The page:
Friday, February 16, 2024

'The Black and Tans 1920/'21' and 'The World War 1 Dead of Co. Kildare'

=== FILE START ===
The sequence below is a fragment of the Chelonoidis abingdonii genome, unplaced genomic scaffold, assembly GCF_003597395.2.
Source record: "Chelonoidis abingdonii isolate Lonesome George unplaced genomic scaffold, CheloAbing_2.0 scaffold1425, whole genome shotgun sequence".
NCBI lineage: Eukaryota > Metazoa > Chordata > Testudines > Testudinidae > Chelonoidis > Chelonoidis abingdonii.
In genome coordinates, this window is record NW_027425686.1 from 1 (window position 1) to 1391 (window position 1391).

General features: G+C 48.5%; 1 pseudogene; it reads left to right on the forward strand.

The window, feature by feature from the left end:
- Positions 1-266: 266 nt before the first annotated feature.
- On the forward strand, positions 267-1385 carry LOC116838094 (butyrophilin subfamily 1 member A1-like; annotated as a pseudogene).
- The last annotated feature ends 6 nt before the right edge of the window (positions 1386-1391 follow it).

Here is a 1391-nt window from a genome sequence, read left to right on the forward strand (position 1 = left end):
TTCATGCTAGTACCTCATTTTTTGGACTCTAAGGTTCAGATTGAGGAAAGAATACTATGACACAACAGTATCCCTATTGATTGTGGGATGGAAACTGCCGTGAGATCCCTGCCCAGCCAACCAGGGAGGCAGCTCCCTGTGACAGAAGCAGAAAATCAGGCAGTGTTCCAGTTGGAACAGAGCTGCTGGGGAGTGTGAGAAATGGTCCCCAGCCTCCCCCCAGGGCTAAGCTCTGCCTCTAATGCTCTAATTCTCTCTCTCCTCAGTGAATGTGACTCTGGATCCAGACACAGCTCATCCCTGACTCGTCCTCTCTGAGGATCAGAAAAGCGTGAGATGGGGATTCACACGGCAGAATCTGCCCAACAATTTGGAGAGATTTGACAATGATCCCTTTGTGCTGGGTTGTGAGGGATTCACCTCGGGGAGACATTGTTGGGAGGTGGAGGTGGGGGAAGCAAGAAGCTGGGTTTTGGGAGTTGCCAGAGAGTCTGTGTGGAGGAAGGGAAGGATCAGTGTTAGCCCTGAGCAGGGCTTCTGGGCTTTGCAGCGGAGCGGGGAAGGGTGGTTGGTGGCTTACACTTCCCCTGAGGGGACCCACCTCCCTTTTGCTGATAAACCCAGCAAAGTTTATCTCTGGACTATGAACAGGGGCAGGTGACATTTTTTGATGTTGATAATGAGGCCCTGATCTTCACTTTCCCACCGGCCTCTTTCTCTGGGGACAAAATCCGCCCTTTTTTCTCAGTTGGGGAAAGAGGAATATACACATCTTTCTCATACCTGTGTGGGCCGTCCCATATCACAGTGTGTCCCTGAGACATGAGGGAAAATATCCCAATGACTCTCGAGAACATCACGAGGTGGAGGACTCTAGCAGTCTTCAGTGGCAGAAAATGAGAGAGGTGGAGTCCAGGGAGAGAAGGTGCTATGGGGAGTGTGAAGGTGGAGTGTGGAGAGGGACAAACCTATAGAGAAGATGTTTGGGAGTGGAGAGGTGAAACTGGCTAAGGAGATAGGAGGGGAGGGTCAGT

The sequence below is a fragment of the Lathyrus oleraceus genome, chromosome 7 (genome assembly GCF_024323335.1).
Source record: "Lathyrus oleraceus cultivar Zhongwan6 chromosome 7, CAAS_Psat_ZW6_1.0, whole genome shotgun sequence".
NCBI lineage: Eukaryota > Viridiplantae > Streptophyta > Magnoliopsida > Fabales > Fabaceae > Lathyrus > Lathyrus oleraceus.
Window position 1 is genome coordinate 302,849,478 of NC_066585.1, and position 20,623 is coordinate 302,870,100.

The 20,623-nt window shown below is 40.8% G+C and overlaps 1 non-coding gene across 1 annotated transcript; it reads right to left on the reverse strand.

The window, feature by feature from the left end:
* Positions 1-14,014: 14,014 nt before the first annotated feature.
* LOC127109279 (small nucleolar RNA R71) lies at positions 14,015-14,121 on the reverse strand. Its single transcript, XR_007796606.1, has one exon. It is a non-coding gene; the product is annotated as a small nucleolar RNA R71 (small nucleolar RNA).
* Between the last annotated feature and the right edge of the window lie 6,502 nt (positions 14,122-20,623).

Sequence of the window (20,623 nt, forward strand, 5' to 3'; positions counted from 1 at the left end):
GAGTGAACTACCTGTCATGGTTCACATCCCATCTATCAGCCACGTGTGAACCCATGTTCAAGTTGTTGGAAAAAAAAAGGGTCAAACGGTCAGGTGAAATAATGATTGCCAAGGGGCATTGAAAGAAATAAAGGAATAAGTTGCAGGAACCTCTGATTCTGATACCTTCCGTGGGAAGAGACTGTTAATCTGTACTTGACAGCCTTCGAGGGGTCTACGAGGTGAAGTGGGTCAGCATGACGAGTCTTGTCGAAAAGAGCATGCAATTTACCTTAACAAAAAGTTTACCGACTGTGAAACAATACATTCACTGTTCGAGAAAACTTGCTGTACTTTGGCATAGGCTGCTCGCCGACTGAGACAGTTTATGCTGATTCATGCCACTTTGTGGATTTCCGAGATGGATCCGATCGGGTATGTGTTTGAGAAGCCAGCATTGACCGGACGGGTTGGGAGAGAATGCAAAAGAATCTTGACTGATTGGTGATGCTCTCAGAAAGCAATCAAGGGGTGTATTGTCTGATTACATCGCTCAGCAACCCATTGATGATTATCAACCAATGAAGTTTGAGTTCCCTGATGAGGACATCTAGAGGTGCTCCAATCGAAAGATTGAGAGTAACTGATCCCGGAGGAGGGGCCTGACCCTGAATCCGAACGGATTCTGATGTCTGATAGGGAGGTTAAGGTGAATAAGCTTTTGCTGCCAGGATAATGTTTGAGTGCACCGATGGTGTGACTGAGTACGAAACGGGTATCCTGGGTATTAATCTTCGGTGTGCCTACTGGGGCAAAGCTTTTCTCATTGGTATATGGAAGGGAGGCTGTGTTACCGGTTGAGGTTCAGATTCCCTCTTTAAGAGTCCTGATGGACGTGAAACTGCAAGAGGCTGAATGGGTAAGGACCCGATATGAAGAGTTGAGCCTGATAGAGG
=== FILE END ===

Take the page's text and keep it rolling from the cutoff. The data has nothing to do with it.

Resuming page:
Two important books arrived on my desk in the last week, both of them with listings of men who served our neighbouring country at a time when Ireland was an unwilling part of the British empire. The first book was Jim Herlihy’s latest publication, ‘The Black and Tans 1920 – 1921’, which added to his impressive list of previously published works makes him the outstanding author of policing before and during Ireland’s War of Independence. Subtitled ‘A complete Alphabetical List, Short History and Genealogical Guide’, the book is a complete listing of the 7,684 men who enlisted in the Royal Irish Constabulary Special Reserve, or as they were better known the Black and Tans. The Black and Tans were recruited to compensate for the shortfall in R.I.C. members, resulting from the IRA campaign against the police which forced so many policemen to resign. Between 6th January 1920 and 7th July the following year 7,684 men were recruited in Britain and brought to Ireland to join the R.I.C. Special Reserve. Amongst their numbers were 381 native Irishmen, including 9 from County Kildare, 6 from County Laois and 5 from County Carlow. The Black and Tans, so called because they dressed in black trousers and tan tunics, were initially trained in the R.I.C. Depot at Phoenix Park, but later in the Hare Park Camp on the Curragh before ending up in September of 1920 in Gormanstown Camp, Co. Meath. On completion of their one month training the R.I.C. Special Reserve were transferred to R.I.C. Barracks around the country. Athy, while not regarded as an active rebel town, had a small number of Black and Tans stationed in the old Cavalry Barracks at Woodstock Street. While recruiting for the Special Reserves stopped on 7th July 1921 the members of that force only began to leave Ireland in January of the following year. At least one member of the Black and Tans who was based in Athy remained in the town or later returned, which I do not know, for he married a local girl. The story of the Black and Tans is one which we Irish remember as one of killings and atrocities by men who were a law unto themselves. Jim Herlihy’s book is a comprehensive listing of the men who during the 18 months they were in Ireland suffered 143 casualties. During their time in Ireland they earned the outrage of Irish men and women who regarded them as terrorists. The second book published by the County Kildare Decade of Commemoration Committee is titled ‘Remembrance: The World War 1 Dead of Co. Kildare’. Compiled by Karel Kiely, James Durney and Mario Corrigan it lists the 753 men and 1 woman from the County of Kildare who served and died during World War I. The research for this book has uncovered 9 Athy men not previously identified who died during the war. Three of them were from Offaly Street, two brothers James and Thomas Connell and Joseph Breen. As a young lad growing up in Offaly Street I remember the brothers Mick and Johnny Connell lived in Crampton House opposite what is now the Credit Union in Offaly Street, while another brother Lar lived in Stanhope Street. They were the brothers of the two World War 1 soldiers, James who died on 17th April 1915 and Thomas who died on 9th September 1916. Further up Offaly Street during my youth lived Tom Breen and his family, whose daughter Nan died within the last year or two while she was still living in the family home. Tom’s brother Joseph, a soldier in the Royal Army Service Corps, died aged 32 years, less than two weeks before the end of the war. He was born in Janeville and his younger brother Tom at the time of his brother’s death was living with his grandmother Julia Bradley in Offaly Street. Two other soldiers of whom I was not previously aware are identified as William Dooley of Castlemitchell and his namesake whose brother James Dooley lived at Rathstewart Cottage, Athy. Other Athy soldiers who died in the war but whom I was unaware of until they were included in the new book were 22-year-old Christopher Doran of St. John’s Lane, 33-year-old Michael Davis of Kelly’s Lane and later Chapel Hill, Patrick O’Mara of Chapel Hill, and the Vigors brothers, Arthur and Charles, whose father Charles Vigors was a shopkeeper in Market Square in the 1890s and later. The book lists the deaths of 120 men born in Athy, by far the highest number of any town in the county, the next highest being the Curragh with 67 and Naas with 64. An additional 19 names must be added to Athy’s World War I casualty list, representing men not born in the town but who lived there either when they enlisted or sometime earlier. For many years it was believed that they were on the wrong side of history, that is until Kevin Myers, John MacKenna and later Clem Roche and others wrote of Athy’s men’s sacrifices with pride and gratitude. Here in Athy we arranged the first Armistice Day Sunday Service nearly 30 years ago as part of a weekend of remembrance which featured a seminar in the Town Hall, with lectures by Con Costello, Pat Casey, Kevin Myers, Josephine Cashman and Jane Leonard, followed by a performance of ‘The Fallen’, a voice play of the Great War by John MacKenna. This was the first awakening of an important part of our town’s story and one which now finds another retelling of part of that story in the new book ‘Remembrance: The World War I Dead of Co. Kildare’. Congratulations to Karel Kiely and her colleagues James Durney and Mario Corrigan for a magnificent new publication on Kildare’s World War I dead.

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